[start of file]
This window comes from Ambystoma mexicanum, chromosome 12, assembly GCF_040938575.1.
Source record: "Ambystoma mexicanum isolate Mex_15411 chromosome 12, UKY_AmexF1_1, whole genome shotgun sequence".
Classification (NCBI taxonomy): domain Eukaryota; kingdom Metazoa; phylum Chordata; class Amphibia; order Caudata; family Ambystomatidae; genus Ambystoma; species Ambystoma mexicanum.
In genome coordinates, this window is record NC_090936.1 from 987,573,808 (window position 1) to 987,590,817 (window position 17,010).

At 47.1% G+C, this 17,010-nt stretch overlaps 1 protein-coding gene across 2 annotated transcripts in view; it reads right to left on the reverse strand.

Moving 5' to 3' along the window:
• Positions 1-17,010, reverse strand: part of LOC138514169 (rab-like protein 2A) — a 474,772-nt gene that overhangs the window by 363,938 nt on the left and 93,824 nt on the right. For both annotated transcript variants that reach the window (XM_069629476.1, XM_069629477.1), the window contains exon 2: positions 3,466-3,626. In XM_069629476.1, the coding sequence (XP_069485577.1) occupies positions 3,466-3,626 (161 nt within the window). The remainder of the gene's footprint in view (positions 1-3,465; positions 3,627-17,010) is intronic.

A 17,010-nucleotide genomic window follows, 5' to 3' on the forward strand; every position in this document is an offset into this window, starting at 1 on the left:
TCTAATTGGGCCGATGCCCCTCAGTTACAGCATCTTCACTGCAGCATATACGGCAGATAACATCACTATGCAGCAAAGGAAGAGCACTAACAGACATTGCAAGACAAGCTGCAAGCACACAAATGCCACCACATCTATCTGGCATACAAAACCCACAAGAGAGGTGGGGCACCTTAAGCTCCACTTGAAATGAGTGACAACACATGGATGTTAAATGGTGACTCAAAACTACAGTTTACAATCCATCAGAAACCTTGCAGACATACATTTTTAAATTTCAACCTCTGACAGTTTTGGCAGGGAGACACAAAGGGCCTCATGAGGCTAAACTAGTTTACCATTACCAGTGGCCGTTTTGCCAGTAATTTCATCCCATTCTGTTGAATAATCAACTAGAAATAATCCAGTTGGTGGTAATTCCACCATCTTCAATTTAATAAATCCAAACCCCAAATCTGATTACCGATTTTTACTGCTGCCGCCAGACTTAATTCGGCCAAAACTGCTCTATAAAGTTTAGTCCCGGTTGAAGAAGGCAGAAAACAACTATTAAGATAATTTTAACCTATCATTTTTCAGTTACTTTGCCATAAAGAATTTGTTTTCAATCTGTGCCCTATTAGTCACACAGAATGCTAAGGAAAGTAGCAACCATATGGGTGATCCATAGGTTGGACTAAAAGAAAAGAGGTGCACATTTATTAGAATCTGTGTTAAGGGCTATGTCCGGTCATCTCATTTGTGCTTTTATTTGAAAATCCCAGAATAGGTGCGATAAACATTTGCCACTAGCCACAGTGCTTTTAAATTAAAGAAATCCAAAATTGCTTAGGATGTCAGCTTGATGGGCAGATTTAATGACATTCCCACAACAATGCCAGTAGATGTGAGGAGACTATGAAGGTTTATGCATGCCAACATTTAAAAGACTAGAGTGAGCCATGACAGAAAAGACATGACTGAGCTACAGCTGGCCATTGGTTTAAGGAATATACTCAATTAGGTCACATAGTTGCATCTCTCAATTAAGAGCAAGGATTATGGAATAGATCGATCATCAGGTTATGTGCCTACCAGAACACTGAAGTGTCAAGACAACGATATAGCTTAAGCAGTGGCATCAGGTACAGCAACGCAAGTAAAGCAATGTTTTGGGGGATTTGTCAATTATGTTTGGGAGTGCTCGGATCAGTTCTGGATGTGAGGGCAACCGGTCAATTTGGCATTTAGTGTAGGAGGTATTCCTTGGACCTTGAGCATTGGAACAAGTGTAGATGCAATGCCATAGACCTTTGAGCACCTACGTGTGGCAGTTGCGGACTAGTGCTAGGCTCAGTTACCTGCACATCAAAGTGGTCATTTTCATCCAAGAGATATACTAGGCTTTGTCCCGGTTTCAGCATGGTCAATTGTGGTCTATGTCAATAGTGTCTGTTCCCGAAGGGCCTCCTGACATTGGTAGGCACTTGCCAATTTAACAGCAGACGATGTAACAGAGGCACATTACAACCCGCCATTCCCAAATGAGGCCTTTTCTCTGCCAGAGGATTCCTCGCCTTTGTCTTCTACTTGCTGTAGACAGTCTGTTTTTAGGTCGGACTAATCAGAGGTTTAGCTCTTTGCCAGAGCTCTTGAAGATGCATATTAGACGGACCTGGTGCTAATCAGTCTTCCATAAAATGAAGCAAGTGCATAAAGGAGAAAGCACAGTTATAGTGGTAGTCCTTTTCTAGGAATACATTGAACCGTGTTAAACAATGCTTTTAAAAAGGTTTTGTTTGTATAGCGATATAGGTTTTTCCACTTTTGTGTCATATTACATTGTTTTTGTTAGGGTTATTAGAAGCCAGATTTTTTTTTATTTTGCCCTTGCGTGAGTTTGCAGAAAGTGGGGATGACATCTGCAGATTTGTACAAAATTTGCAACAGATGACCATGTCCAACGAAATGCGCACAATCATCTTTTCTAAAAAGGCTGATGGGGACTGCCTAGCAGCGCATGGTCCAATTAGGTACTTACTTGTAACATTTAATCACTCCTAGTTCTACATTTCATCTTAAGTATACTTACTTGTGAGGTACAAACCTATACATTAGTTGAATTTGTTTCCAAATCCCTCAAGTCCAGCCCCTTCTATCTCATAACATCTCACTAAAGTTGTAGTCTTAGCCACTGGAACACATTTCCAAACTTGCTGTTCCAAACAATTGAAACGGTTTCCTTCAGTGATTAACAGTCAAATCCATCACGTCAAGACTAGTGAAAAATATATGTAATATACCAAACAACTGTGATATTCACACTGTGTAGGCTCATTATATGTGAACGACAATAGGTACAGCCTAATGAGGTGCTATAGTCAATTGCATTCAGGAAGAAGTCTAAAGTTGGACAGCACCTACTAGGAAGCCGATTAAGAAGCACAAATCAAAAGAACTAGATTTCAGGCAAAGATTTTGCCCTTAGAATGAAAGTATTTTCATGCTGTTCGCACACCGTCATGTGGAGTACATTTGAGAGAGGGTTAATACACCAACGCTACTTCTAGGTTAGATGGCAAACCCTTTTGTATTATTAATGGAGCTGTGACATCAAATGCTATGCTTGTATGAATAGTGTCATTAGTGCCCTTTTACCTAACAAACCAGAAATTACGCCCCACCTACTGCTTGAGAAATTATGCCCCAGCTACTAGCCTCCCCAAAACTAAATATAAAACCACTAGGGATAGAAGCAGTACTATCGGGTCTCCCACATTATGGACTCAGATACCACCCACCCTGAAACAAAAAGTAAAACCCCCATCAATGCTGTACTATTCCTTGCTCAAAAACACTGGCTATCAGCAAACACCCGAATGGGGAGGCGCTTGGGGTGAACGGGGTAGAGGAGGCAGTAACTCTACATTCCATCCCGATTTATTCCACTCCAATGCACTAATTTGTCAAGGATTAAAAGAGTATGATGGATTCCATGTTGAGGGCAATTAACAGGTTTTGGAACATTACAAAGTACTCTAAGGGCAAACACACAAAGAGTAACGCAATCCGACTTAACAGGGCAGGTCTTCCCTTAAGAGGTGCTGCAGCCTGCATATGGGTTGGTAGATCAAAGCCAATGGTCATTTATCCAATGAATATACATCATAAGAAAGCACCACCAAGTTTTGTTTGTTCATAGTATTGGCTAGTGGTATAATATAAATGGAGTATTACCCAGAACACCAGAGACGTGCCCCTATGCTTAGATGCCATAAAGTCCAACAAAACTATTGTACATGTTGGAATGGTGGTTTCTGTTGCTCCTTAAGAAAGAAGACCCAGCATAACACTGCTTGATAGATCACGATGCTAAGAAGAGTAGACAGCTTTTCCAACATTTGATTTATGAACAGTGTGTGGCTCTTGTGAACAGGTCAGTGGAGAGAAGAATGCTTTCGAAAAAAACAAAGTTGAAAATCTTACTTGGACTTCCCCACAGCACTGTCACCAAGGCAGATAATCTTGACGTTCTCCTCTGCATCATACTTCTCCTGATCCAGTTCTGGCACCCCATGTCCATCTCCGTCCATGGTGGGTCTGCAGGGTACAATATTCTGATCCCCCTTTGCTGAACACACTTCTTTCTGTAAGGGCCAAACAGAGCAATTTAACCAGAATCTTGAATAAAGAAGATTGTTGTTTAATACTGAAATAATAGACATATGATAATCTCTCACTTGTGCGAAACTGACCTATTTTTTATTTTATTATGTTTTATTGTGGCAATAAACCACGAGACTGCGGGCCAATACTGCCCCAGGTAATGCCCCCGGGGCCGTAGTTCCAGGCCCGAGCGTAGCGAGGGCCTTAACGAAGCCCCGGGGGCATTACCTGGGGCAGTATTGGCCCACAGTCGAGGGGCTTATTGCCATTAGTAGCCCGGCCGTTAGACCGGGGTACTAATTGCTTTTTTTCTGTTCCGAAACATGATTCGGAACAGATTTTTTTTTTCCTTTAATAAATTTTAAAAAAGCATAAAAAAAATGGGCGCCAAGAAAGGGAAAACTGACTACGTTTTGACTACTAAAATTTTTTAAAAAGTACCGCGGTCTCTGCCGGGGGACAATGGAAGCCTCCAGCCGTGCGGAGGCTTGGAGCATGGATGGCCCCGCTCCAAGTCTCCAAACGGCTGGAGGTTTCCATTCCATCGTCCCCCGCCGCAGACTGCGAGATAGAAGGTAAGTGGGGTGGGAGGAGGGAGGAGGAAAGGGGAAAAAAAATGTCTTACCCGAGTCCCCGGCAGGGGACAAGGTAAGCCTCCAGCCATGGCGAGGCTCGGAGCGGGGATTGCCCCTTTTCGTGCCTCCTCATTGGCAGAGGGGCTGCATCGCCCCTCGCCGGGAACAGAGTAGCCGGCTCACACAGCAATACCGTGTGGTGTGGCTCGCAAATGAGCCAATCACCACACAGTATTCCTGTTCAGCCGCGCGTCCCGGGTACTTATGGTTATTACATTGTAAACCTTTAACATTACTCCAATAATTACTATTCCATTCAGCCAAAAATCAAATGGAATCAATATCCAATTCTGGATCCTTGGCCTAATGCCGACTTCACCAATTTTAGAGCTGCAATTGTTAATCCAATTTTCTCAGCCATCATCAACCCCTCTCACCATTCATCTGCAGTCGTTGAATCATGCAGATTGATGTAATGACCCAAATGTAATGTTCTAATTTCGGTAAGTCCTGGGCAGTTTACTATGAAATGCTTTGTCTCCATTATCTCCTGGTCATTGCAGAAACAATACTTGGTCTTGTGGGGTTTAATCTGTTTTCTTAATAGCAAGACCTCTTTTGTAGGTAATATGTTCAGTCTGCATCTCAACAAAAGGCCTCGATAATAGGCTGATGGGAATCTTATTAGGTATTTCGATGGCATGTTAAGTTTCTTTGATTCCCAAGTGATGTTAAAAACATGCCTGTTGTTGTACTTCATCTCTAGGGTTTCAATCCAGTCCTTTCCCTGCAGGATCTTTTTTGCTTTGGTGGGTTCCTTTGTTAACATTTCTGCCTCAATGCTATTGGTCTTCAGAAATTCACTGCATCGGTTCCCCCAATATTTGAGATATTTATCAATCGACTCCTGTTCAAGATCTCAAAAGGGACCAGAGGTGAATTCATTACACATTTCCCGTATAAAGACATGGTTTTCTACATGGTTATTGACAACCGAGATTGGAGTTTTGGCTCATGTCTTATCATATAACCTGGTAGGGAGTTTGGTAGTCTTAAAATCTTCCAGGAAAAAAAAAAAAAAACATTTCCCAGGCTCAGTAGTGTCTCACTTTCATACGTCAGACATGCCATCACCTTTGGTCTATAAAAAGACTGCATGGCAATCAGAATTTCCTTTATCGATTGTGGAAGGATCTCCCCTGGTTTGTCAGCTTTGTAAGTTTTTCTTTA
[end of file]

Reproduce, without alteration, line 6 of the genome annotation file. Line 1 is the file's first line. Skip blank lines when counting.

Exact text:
Moving 5' to 3' along the window: